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I have a PL/SQL procedure that using 3 variables of RECORD type as parameters, which i have to fill with my data (from c# application) to execute a procedure.

1st i've tried to build the same structure with this records via c# and pass as a parameter via Dapper, but it's not working since dapper works only with scalar data types.

Then i've tried to pass my data as arrays and to map them inside the procedure, but RECORD type can't accept sets of data like a.NAME := ('aaaaaa','sdasd'); it works only this way:

a.NAME(1) := 'aaaaaa';
a.NAME(2) := 'sdasd';

The only thing that i have on my mind now is to generate such strings in the procedure text, but i'm feeling like there should be a better way. What am doing wrong?

P.S. i can't change the script that needs to be running after all, so i can't change the data type it accepts.

Update: To make it easier, let's say, i've decided to make an example:

We have 2 custom types

TYPE A_REC IS RECORD (NAME dbms_sql.Varchar2_Table);
TYPE B_REC IS RECORD (NAME dbms_sql.Varchar2_Table
                         , ID dbms_sql.Number_Table);

and a procedure, which might be used something like

declare
a c_pck.a_rec;
b c_pck.b_rec;
begin

a.NAME(1) := 'aaaaa';
b.NAME(1) := 'sssss';
b.NAME(2) := 'ddddd';
b.ID(1) := 111;
b.ID(2) := 222;


c_pck.pr(a => a, b => b);
end;

How can i run this procedure via Dapper?

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I am not 100% sure if this will work for PL\SQL, however you can pass in SQL Table Value Parameters into a stored procedure that you call from Dapper. RECORD types sound like the same thing so it may work.

You need to use a DataTable to construct your RECORD. The order of the columns that you define must match the same order that they appear in your database.

From the below link:

var dt = new DataTable();
dt.Columns.Add("AUDIT_PK", typeof (long));
dt.Columns.Add("MESSAGE", typeof (string));
dt.Columns.Add("SUCCESS", typeof (bool));
dt.Rows.Add(1, "EHLO", null);

using (var conn = new SqlConnection("Data Source=.;Initial  Catalog=Scratch;Integrated Security=true"))
{
    conn.Open();
    conn.Execute("TestOne", new {TVP =   dt.AsTableValuedParameter("dbo.AUDITRECORD")}, commandType: CommandType.StoredProcedure);
}

https://www.codeproject.com/Articles/835519/Passing-Table-Valued-Parameters-with-Dapper

| improve this answer | |
  • getting System.ArgumentException: value out of range in Oracle.ManagedDataAccess.Client.OracleParameter.set_Value(Object value) in Dapper.TableValuedParameter.Set(IDbDataParameter parameter, DataTable table, String typeName) etc this way – CrazyWu Apr 9 '18 at 20:02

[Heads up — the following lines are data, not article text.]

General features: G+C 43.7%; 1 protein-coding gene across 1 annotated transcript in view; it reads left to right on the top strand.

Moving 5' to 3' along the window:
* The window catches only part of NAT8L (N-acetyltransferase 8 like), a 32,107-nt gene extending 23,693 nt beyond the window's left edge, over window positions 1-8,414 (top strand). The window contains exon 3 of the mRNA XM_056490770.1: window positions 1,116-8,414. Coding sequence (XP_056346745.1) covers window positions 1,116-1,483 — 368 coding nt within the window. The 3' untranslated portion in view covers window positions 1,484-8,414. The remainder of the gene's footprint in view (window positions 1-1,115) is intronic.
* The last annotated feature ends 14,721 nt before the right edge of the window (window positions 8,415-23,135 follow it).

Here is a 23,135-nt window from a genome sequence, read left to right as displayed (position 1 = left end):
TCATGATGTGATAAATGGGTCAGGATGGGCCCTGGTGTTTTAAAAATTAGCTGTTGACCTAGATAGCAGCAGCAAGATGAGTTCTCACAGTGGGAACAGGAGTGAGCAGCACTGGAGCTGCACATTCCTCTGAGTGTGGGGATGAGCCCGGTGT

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You need to handle two separate things here.

  1. Instruct the Oracle driver about your custom data types

Here, you're going to need a fair amount of boilerplate. You have to write mapping code for your UDTs, using the IOracleCustomType interface. Here's the official documentation. This guide seems like a good resource.

  1. Instruct Dapper about your custom data types

Dapper has a hard-coded list of .NET types mapped to DbTypes. You can add to this list, but only to the generic DbTypes. To use database specific functionality, your parameter must implement SqlMapper.ICustomQueryParameter (this is how the Table-valued stuff for SQL server works). In your AddParameter implementation, you can manually construct an OracleParameter and set the UDT typename correctly. The return value should be handled just fine by Dapper, since this is just mapping a result set like

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  • sounds interesting, but i'm using Oracle, not PG will look for something like this – CrazyWu Apr 9 '18 at 20:05
  • That was me completely mis-reading PL/SQL as PLPGSQL. Sorry about that :-) – gnud Apr 9 '18 at 21:25
  • Anyway, the dapper interface to control how you create the parameter will be the same. Then I think you have to look at the OracleCustomTypeMapping attribute to instruct Oracle about your data. – gnud Apr 9 '18 at 21:32
  • Wanted to do some quick tests on an oracle development base I have access to, but unfortunately, "ODP.NET, Managed Driver does not support UDTs and .NET Custom Types". I'm not polluting my visual studio with the unmanaged stuff, sorry :) – gnud Apr 9 '18 at 22:04

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